OK — I said how much I loved the sunset — it looked like the sky was afire and so dramatic! Quite stunning. And I loved the poem — when you wrote of tilting the painting sunward in the failing light I couldn’t help but remember how many times I’d done exactly the same thing for exactly the same reason — but I never thought of it so eloquently before!

    And the last thing I mentioned was when you come northward, you should check the Toledo Museum. I can’t remember if this is part of their regular collection or had been a special exhibit, but I remember reading of a significant number of El Greco paintings there. I hope they are permanent!

    And now, to check out etheree!

    • jeanie,

      We have a lot of pretty sunsets here, but rarely anything so dramatic. I do see some remarkable things – upside-down rainbows, tangerine-colored virga, hole-punch clouds – that are real delights.

      It wasn’t until the poem was written, posted and pondered for a while that I remembered how often I saw that “tilting sunward” in Mom’s last years. As her eyes began to fail, she’d often walk over to the window when she was matching yarn, to be sure that she was putting the right colors together. I expect you seek out the light fully as often as any painter – your projects demand it, I would think.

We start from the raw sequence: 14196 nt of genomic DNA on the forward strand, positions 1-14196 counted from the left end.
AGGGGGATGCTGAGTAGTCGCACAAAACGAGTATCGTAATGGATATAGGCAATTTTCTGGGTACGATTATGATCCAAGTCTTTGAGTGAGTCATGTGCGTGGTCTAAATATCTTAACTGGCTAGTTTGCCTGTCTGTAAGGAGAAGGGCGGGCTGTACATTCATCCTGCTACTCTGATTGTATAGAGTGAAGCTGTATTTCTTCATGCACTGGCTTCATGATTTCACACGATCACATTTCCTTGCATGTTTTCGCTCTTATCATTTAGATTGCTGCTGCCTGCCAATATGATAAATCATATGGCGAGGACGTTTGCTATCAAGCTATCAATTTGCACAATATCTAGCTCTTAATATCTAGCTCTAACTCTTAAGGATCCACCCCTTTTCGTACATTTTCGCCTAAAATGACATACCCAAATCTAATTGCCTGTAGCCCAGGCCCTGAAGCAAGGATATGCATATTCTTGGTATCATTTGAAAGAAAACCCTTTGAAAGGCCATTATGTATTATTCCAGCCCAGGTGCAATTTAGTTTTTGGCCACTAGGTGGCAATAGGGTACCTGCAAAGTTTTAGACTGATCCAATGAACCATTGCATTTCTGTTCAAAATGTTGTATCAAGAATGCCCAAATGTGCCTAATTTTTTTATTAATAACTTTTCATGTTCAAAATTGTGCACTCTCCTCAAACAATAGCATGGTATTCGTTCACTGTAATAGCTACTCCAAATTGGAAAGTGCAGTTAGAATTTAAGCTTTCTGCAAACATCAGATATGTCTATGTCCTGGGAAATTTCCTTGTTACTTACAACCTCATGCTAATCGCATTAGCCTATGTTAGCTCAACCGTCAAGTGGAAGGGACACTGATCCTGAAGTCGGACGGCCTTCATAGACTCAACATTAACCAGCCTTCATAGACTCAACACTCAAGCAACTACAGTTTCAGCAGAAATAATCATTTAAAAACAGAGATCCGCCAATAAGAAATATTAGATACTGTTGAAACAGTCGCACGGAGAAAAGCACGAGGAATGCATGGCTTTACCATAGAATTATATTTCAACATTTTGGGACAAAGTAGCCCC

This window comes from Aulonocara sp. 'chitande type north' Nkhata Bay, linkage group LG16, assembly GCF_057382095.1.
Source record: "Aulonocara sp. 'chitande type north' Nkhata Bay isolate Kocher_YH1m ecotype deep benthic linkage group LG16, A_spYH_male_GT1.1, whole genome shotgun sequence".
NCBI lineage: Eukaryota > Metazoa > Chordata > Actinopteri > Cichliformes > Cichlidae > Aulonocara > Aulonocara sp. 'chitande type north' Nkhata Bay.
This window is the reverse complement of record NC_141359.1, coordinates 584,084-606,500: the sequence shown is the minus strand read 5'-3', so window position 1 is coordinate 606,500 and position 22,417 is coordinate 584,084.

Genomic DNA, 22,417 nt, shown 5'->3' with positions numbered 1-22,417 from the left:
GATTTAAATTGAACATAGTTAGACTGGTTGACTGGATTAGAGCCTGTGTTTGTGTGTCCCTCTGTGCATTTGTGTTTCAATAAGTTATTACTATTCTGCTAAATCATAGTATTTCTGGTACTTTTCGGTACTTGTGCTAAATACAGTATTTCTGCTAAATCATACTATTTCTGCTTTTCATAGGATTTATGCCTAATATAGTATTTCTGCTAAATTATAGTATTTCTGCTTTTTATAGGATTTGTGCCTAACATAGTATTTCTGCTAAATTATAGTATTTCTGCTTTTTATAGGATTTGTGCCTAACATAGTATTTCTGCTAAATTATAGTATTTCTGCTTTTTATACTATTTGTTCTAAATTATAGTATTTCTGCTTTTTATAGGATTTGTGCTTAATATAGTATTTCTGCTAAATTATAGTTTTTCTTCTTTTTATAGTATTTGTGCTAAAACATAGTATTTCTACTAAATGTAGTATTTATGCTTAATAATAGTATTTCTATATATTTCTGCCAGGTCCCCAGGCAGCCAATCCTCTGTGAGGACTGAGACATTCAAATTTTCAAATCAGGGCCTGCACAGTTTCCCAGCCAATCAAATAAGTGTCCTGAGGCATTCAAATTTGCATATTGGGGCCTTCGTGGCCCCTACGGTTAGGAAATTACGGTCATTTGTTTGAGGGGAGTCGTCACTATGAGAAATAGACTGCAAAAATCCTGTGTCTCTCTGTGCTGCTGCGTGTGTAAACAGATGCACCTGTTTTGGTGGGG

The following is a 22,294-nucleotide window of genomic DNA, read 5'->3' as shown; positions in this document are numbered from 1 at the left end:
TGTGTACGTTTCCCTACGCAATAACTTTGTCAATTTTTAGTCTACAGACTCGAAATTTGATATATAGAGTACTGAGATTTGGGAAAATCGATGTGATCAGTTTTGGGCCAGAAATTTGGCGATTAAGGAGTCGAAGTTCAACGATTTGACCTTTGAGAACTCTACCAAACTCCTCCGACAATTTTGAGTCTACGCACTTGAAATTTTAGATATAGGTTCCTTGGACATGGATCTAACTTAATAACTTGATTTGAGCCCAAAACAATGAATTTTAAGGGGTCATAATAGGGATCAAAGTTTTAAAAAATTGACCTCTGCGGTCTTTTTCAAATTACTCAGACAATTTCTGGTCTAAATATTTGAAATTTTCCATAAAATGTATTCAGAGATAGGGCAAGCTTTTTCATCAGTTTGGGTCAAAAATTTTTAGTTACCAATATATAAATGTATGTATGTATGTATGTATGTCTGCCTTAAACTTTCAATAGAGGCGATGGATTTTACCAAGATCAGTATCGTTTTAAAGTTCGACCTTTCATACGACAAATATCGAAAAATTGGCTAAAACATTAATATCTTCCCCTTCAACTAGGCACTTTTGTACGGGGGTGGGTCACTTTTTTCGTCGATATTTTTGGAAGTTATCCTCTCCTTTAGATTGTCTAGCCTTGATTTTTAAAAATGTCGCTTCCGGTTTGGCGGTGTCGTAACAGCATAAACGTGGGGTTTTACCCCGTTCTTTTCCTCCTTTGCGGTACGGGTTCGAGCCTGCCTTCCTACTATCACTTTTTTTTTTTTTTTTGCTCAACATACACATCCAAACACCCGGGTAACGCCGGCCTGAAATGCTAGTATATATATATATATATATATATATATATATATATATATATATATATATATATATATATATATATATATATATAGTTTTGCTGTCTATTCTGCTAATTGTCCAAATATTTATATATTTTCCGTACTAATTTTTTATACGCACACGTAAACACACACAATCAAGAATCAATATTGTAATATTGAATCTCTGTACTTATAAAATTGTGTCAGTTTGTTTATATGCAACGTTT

That’s one of the things I’ve come to understand as I’ve gotten older. My grandma and her friends didn’t sit on the porch and embroider in the afternoons solely because there was nothing better to do. The light was best then, and they could see what they were doing!

      I didn’t realize how close Toledo is to Lansing. Maybe I’ll have to schedule a Midwest Museum tour. I have to get to the Des Moines art center, too. One of my very favorite Edward Hoppers is there – “Automat”.

      Linda

  30. What a stunning sunset! It looks like the type of skies we see when we are in a plane, above the clouds. The colors are reminiscent of El Greco – certainly. I have seen some of his paintings, not sure where. I have been to the NY Metropolitan of Arts, so I may have seen some there. I do like him a lot though. I can see why they shortened his name to El Greco….

    • vagabonde,